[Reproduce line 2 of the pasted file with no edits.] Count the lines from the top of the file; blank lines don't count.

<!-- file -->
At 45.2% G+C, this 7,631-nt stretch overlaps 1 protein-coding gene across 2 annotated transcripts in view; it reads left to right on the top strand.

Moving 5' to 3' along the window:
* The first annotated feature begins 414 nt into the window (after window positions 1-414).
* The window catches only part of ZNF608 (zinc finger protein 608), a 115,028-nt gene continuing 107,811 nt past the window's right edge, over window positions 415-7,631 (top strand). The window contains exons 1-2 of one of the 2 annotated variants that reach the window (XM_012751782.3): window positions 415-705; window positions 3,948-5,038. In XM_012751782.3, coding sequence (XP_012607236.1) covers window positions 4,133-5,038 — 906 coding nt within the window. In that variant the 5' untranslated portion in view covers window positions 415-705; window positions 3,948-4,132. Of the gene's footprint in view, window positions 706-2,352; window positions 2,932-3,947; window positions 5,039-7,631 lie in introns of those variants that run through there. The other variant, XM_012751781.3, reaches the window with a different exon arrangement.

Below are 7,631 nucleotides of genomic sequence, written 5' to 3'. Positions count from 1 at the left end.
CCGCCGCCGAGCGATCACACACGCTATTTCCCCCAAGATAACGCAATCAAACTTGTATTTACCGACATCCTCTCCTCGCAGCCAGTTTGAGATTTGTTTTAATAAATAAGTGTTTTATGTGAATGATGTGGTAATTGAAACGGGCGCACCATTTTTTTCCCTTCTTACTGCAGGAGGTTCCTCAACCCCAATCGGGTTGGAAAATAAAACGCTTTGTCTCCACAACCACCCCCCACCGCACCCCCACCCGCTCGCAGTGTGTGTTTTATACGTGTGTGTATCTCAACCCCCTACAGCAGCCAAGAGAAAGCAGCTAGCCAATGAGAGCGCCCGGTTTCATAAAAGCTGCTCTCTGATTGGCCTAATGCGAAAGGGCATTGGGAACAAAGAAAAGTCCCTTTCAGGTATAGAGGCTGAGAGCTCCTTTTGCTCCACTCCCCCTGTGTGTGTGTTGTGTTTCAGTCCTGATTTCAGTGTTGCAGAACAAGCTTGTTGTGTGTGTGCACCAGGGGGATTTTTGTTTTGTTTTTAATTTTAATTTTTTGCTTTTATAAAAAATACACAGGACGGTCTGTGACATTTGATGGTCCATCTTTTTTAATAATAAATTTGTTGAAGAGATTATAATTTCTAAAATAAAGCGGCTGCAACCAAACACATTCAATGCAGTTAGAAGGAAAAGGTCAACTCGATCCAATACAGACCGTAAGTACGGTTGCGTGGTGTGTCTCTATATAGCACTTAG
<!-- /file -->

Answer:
Moving 5' to 3' along the window: